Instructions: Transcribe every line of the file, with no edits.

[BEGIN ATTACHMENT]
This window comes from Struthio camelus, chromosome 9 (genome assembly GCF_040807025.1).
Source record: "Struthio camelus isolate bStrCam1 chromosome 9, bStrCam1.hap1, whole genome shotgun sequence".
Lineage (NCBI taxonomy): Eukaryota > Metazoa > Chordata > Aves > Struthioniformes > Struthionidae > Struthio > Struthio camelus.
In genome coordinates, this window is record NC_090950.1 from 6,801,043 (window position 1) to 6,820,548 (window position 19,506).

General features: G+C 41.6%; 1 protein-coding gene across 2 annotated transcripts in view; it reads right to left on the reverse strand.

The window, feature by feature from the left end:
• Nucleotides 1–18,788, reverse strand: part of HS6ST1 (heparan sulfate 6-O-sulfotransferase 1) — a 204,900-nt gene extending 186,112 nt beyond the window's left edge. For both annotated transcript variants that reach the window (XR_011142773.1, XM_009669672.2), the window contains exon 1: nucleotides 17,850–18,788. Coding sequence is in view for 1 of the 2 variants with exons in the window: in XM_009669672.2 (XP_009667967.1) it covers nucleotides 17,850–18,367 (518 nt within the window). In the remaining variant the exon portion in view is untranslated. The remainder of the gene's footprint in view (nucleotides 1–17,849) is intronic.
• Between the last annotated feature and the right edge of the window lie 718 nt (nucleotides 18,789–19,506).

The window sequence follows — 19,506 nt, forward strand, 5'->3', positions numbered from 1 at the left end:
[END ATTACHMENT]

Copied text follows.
This window comes from Struthio camelus, chromosome 9 (genome assembly GCF_040807025.1).
Source record: "Struthio camelus isolate bStrCam1 chromosome 9, bStrCam1.hap1, whole genome shotgun sequence".
Lineage (NCBI taxonomy): Eukaryota > Metazoa > Chordata > Aves > Struthioniformes > Struthionidae > Struthio > Struthio camelus.
In genome coordinates, this window is record NC_090950.1 from 6,801,043 (window position 1) to 6,820,548 (window position 19,506).

General features: G+C 41.6%; 1 protein-coding gene across 2 annotated transcripts in view; it reads right to left on the reverse strand.

The window, feature by feature from the left end:
• Nucleotides 1–18,788, reverse strand: part of HS6ST1 (heparan sulfate 6-O-sulfotransferase 1) — a 204,900-nt gene extending 186,112 nt beyond the window's left edge. For both annotated transcript variants that reach the window (XR_011142773.1, XM_009669672.2), the window contains exon 1: nucleotides 17,850–18,788. Coding sequence is in view for 1 of the 2 variants with exons in the window: in XM_009669672.2 (XP_009667967.1) it covers nucleotides 17,850–18,367 (518 nt within the window). In the remaining variant the exon portion in view is untranslated. The remainder of the gene's footprint in view (nucleotides 1–17,849) is intronic.
• Between the last annotated feature and the right edge of the window lie 718 nt (nucleotides 18,789–19,506).

The window sequence follows — 19,506 nt, forward strand, 5'->3', positions numbered from 1 at the left end: